Good Pacing is Universal

The more I talk about the ideas of pacing, audience attention, and communication in trailers, the more I realize these ideas are universal. This is because by and large, stories and media are made for other humans. To make good trailers, I think it's good to take inspiration from other forms of storytelling.

Trailers are a unique art form, but I don't want people to think there is some sort of magical formula which only applies to trailers. I think when we want to know how to do something well, or make something good, we tend to look at things in isolation, whether it's making a trailer, a game tutorial level, a short film, an instructional YouTube video, a TED talk, a magic act, a stand up comedy routine, a dance, or anything else which is intended to hold an audience's. But because human beings are the audience for all of these things, lessons for one can be applied to the others. 

We can get very stuck in a very myopic mentality that everything is its own thing with its own set of rules, when in fact there are lessons we can take from one thing and apply them to another. It's a matter of recognizing the connection or relationship between what we know, and what we don't.

A perfect example of this is my friend Warren, who I met one morning a few years ago while I was practicing kung fu in the park near my apartment. Just to paint a word-picture, Warren is an African-American gentleman in his late 60s; he was curious about my kung fu, and asked me if I taught. I said I didn't, but if he brought some sweat pants and comfortable shoes, I'd show him some stuff. Since then I've been teaching him as much as I can. He's learned a LOT in that time, but there are still moments when I can tell he's making unnatural movements with his body because he thinks they're "correct."


For example, when performing an inside crescent kick, I've told him to first move his body by turning and/or looking to the right or left, and then to let his leg follow the body's movement. He often does the exact opposite of this, which is to move his foot first, and then the body turns last. Because he's thinking of performing a kick, he naturally fixates on the foot and the leg, and forgets about the body.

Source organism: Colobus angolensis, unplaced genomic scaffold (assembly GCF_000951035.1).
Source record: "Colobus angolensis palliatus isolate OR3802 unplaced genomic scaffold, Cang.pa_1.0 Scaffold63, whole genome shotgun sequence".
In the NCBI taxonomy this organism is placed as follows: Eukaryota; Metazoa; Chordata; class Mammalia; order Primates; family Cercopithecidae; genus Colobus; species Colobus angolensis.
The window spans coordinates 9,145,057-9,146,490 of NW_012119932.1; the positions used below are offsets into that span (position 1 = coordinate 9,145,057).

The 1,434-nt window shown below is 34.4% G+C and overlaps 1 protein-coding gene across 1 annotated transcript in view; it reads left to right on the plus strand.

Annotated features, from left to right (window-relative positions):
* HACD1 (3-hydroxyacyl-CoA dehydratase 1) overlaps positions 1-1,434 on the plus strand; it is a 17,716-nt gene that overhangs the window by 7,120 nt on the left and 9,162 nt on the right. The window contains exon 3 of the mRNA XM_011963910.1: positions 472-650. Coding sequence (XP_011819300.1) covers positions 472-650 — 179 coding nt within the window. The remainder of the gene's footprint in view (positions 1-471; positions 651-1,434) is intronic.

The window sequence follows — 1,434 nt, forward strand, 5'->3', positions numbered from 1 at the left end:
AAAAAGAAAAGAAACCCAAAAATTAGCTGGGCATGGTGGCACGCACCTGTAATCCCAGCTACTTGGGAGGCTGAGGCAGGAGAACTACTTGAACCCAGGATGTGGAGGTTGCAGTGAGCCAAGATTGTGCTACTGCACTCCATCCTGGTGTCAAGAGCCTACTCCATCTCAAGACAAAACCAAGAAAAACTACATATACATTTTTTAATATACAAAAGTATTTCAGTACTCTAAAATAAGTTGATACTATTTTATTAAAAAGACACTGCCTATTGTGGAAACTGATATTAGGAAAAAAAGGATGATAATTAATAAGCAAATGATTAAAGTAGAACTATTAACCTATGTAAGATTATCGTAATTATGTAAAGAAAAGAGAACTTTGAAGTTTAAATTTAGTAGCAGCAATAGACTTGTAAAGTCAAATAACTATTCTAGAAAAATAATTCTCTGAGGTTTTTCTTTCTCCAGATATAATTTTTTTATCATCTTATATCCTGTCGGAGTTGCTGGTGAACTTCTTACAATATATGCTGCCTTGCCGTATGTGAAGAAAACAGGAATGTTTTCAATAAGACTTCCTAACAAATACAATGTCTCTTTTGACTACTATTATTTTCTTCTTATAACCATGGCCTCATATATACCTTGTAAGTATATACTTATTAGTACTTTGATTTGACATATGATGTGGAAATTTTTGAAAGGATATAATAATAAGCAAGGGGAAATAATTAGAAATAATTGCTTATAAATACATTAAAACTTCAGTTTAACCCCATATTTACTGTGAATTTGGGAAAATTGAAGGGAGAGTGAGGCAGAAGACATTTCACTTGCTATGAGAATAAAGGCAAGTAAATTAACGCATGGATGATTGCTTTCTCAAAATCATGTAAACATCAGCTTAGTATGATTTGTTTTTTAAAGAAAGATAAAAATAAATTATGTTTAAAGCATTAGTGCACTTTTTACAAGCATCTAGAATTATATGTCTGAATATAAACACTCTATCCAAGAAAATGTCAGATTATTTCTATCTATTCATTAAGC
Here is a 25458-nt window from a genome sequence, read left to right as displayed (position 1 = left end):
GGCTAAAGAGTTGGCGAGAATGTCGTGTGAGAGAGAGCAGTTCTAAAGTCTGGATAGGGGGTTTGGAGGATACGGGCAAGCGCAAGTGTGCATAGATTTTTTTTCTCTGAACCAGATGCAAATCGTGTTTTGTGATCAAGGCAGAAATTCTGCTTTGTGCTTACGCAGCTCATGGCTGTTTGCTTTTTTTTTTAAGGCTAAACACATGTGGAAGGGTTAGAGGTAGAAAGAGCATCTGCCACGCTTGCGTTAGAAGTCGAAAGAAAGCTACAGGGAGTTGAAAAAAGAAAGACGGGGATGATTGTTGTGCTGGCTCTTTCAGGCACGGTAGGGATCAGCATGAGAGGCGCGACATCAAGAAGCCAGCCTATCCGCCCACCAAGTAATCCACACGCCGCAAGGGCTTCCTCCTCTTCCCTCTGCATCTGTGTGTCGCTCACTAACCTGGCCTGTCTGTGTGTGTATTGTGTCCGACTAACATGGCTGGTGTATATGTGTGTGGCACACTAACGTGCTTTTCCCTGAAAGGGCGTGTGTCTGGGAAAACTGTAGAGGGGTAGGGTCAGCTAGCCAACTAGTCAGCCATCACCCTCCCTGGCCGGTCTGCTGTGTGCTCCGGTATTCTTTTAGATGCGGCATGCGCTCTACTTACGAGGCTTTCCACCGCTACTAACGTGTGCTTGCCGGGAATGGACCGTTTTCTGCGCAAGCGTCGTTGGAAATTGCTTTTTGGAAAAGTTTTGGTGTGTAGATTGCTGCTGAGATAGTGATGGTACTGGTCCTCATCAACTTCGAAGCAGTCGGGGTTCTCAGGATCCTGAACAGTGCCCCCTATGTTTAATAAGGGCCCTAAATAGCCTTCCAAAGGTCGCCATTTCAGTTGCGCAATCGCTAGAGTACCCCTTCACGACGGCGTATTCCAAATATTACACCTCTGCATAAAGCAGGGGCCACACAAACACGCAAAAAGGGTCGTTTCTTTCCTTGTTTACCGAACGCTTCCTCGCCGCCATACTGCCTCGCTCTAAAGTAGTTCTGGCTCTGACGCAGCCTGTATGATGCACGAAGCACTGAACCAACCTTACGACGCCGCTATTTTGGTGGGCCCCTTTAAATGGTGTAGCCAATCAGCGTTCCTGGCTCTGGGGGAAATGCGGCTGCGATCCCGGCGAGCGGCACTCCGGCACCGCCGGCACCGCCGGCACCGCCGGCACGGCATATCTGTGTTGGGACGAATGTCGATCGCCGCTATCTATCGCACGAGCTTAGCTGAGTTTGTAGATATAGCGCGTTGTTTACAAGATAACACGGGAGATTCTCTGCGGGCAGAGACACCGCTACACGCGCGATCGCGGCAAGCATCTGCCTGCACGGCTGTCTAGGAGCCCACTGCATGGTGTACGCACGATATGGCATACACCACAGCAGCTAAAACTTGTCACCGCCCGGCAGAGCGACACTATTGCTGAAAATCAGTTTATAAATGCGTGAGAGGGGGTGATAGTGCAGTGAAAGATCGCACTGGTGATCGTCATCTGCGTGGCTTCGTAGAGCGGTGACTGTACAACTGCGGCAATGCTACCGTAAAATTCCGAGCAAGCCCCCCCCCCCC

What he forgets in that moment, are all the times in his every day life when his legs follow his body's movement when he does something as simple as walk. If you're capable of walking, it's so natural, you might not even realize when you walk, your body moves forward first, and the feet play catch up the entire time.

If you can, try it out right now; just stand and walk a few steps.

Did you notice how your body moves first, and then your feet lag behind until you take a step forward? Now try walking forward by keeping your body still and moving your feet forward first.

How did that feel? Probably pretty unnatural.

The point I'm making is, Warren thought to himself: "This is kung fu, the movements I'm learning are unique, and only apply to kung fu." I'm doing my best to tell him: "Kung fu is about moving your body in a specific way, but don't ignore what you already know about moving your body, just add the kung fu ideas on top of it." 


So, if you know how to do ANYTHING which relates to holding an audience's attention and entertaining them, use that to inspire you to make better trailers. 

There are SO many things which aren't trailers or related to advertising which follow a lot of the same principles and processes. 

Look at this magic act from David Copperfield

This is a good GDC talk about human attention

Here, Billy Wilder talks about pacing.

This is a great video by Matthew Encina about how he structures his YouTube lesson videos.

This is a great video by Game Maker's Toolkit about pacing and engagement in video game design. And while we're at it, this GMTK video about making levels in Mario Maker also has good ideas about pacing. 

Jerry Seinfeld talks about his writing process for a joke

Here's a video about creating dance choreography.

I could go on forever because all of these art forms are fundamentally about entertaining, holding audience attention, and communicating. Everyone figured out humans quickly get bored, and need a change of pace in order to stay completely engaged. If you're struggling to make a good trailer, try to find lessons you might already know from a different discipline, and apply it to trailer making. Just speed up the pacing and make everything shorter :P